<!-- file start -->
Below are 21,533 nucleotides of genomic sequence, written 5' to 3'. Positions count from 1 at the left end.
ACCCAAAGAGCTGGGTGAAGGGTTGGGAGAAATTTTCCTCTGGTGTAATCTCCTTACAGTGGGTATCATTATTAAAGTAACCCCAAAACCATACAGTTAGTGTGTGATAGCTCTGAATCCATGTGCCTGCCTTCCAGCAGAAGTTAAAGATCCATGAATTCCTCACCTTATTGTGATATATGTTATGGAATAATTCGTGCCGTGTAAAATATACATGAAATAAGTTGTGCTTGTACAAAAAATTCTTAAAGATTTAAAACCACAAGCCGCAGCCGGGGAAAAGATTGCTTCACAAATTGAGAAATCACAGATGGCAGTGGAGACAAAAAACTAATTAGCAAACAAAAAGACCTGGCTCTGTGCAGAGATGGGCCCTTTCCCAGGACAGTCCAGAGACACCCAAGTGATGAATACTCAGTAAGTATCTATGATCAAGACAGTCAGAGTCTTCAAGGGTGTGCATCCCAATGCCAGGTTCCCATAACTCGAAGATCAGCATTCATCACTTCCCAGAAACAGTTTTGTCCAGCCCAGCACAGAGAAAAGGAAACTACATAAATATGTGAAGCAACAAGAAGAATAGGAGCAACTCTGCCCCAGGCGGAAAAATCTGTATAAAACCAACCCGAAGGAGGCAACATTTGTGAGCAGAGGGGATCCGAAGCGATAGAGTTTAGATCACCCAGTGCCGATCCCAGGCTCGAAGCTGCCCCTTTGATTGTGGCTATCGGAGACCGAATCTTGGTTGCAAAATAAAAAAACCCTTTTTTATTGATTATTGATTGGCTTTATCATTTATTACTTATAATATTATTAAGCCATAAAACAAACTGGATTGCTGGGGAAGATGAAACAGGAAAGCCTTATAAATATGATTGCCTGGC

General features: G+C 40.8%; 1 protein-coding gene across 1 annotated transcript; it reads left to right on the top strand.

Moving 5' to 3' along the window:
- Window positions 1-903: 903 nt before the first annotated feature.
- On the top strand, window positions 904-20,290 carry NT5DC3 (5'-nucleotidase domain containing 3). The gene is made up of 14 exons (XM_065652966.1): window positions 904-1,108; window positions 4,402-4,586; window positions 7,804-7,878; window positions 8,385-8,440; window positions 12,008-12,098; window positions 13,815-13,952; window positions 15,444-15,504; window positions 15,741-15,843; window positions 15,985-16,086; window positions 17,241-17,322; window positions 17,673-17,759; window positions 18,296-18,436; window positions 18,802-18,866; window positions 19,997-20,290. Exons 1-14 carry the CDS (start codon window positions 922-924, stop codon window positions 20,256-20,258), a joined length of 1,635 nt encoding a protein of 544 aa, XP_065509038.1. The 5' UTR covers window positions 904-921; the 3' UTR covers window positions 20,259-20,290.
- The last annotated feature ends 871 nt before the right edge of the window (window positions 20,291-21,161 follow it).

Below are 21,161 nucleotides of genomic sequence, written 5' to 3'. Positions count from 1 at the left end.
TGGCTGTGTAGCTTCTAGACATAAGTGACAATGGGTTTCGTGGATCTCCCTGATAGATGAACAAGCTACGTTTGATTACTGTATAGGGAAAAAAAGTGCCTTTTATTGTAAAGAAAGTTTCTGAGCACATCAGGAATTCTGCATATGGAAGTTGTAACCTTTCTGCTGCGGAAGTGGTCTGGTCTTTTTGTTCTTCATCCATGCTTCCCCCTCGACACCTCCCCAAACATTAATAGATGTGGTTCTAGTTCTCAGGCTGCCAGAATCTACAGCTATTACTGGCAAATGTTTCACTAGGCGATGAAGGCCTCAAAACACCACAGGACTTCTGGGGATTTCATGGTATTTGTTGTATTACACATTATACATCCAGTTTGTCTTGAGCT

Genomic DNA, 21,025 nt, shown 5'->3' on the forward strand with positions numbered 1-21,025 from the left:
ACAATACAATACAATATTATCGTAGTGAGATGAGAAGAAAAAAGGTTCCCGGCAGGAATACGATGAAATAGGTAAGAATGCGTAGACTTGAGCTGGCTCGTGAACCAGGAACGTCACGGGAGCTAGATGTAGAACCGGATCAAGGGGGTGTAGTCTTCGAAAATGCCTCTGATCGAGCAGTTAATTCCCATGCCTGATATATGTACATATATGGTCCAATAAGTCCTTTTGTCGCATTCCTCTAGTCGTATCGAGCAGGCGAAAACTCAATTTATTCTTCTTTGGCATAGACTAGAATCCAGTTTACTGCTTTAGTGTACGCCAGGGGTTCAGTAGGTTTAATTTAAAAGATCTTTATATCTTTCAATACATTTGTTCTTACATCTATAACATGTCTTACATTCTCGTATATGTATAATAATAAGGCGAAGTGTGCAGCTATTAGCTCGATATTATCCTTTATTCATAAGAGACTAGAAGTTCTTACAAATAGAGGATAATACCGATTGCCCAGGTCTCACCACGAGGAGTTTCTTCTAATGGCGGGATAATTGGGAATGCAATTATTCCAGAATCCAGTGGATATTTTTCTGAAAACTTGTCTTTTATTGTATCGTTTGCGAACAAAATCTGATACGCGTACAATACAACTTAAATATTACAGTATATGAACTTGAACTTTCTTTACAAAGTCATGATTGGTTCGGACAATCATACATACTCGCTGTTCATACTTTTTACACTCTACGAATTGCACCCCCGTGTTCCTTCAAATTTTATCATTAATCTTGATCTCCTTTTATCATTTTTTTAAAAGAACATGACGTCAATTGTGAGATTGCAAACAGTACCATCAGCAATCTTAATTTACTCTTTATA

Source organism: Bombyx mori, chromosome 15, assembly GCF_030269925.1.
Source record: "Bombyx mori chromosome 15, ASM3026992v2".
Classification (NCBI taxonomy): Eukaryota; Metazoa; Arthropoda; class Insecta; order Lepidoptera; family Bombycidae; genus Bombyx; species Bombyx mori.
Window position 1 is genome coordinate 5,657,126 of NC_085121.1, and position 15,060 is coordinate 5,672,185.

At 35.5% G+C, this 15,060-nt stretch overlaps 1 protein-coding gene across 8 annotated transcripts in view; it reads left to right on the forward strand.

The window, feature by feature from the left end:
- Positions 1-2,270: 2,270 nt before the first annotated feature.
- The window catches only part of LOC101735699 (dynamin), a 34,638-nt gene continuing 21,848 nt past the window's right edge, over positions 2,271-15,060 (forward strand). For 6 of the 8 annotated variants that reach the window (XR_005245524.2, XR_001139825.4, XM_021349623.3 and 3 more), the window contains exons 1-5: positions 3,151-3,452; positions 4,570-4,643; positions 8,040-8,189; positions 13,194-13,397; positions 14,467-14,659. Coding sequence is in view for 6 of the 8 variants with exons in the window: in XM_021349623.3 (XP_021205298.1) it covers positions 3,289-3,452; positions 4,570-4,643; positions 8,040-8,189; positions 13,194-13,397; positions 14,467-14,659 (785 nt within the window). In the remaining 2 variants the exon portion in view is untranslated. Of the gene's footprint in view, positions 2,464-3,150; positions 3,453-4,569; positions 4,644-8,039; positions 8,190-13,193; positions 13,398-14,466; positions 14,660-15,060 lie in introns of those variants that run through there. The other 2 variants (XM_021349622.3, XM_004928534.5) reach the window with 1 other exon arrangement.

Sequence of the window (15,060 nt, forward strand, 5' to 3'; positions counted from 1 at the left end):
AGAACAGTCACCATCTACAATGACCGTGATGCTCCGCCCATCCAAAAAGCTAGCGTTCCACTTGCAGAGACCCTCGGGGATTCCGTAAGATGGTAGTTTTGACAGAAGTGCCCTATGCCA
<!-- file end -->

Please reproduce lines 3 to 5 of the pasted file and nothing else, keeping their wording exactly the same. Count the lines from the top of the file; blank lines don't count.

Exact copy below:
General features: G+C 40.8%; 1 protein-coding gene across 1 annotated transcript; it reads left to right on the top strand.

Moving 5' to 3' along the window:
- Window positions 1-903: 903 nt before the first annotated feature.